Willie Levenson wants you to get into the Willamette River. Literally.
Willie is ringleader of the Human Access Project, a Portland-based nonprofit with the mission of transforming how Portland sees a river that in some ways defines the city.
“Portland’s relationship with the Willamette is damaged,” he says. “We are hoping to help people feel differently about the river, to take care of it and acknowledge its therapeutic value.”
The Willamette River was not always in the state of health that it is today. For many years, the oxygen level was so low that fish could suffocate swimming through certain sections of the water.
While the river may still have a bad reputation with some, that perception is no longer accurate. Both the Oregon Department of Environmental Quality and the Oregon Health Authority say, “the Willamette River is safe for swimming and other recreational uses.”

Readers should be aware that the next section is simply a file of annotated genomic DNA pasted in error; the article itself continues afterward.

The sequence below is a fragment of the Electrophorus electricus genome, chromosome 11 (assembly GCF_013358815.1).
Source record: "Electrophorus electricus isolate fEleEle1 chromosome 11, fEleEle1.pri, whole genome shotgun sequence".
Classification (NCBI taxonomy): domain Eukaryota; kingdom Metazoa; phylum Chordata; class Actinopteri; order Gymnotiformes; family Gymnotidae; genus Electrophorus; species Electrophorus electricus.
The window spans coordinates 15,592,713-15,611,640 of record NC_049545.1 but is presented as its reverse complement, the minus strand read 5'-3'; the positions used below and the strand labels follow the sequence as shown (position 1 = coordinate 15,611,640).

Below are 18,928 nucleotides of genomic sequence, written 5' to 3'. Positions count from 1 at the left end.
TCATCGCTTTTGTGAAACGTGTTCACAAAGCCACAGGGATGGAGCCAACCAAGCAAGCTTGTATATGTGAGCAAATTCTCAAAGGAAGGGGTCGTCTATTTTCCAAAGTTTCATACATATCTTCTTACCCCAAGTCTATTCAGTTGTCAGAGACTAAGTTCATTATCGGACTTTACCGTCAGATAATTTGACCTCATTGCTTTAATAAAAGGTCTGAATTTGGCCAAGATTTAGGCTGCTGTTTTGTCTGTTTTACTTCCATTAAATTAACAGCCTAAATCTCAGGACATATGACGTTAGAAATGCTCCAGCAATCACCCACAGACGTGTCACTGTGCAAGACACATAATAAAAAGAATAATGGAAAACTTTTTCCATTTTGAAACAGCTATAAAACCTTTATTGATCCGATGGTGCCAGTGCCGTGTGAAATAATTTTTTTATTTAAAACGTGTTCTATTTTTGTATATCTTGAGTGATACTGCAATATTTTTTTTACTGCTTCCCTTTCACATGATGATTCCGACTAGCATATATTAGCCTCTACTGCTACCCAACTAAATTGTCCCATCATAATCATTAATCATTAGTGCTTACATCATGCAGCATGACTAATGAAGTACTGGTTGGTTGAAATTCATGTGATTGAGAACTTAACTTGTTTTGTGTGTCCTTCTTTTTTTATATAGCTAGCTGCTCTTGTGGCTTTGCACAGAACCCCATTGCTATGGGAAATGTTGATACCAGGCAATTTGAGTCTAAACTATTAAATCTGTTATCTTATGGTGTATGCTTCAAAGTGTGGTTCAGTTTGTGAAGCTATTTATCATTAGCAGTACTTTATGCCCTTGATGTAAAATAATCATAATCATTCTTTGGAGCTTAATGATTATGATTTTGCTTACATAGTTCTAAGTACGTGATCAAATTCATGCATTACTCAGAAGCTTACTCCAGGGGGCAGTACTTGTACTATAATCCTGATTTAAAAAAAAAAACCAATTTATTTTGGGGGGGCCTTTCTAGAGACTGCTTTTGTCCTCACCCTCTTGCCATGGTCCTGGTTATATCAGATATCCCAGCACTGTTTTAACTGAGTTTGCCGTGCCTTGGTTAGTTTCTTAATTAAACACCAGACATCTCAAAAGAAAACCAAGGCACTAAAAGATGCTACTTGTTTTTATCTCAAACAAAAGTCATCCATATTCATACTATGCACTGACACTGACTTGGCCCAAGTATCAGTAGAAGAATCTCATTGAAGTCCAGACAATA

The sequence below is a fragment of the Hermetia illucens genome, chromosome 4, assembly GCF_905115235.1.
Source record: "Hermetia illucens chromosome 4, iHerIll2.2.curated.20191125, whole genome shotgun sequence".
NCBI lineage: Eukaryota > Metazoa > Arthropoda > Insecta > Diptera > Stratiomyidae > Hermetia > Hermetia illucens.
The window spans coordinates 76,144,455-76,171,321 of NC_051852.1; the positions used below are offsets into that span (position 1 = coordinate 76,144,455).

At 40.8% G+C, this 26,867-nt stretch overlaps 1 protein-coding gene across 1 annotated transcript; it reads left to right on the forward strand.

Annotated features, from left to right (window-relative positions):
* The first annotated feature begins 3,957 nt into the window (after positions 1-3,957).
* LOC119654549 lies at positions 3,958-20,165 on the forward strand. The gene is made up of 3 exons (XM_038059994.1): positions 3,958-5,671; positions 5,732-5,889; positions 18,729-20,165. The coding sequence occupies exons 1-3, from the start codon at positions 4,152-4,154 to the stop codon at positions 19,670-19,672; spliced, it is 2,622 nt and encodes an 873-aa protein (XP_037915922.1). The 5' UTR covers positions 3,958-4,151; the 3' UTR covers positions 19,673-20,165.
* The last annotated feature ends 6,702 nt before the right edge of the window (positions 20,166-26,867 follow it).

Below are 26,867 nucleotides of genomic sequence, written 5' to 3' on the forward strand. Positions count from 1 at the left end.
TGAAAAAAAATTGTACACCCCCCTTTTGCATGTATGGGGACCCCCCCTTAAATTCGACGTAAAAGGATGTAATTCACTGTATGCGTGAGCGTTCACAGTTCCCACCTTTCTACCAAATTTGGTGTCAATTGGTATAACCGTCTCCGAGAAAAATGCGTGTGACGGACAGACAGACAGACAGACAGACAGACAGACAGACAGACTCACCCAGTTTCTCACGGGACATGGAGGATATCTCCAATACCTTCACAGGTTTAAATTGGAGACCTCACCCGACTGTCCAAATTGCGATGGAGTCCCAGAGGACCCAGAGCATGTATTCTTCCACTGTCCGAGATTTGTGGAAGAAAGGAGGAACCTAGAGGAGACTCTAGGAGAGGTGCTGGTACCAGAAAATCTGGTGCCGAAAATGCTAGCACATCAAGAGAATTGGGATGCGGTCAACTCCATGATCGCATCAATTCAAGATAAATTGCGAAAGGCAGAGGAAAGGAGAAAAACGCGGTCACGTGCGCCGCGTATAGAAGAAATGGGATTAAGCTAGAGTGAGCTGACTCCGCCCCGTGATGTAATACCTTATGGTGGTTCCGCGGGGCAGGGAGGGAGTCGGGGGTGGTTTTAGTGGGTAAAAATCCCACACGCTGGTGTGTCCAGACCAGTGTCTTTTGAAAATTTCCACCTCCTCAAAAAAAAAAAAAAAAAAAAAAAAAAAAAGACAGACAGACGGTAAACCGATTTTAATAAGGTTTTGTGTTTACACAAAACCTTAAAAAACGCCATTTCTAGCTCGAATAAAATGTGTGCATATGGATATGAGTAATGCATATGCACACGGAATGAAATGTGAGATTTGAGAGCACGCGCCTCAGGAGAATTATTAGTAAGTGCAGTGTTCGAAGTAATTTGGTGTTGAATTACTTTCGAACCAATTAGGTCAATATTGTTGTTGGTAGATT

By improving access to the river, restoring its health and creating a more exciting environment along its banks, Willie hopes it will help Portlanders fall in love with their river and preserve it as a natural resource for generations to come.
“Once Portland accepts the Willamette as a recreational resource and something to take care of, it will completely transform the culture of our city,” he says.
That’s where ‘The Big Float’ comes in. It’s a movement disguised as a party.
Getting people — more than 2,300 of them last summer — floating on inner tubes from Poet’s Beach under the Marquam Bridge to Tom McCall Waterfront Park is changing minds, Willie says.
“All of a sudden, whatever they felt about the Willamette before, which is generally negative, is wiped away and replaced with something positive.”
“I’m a River Hugger, Willamette River Lover, Your sparkling pride makes me come alive, Roll on my friend, roll on."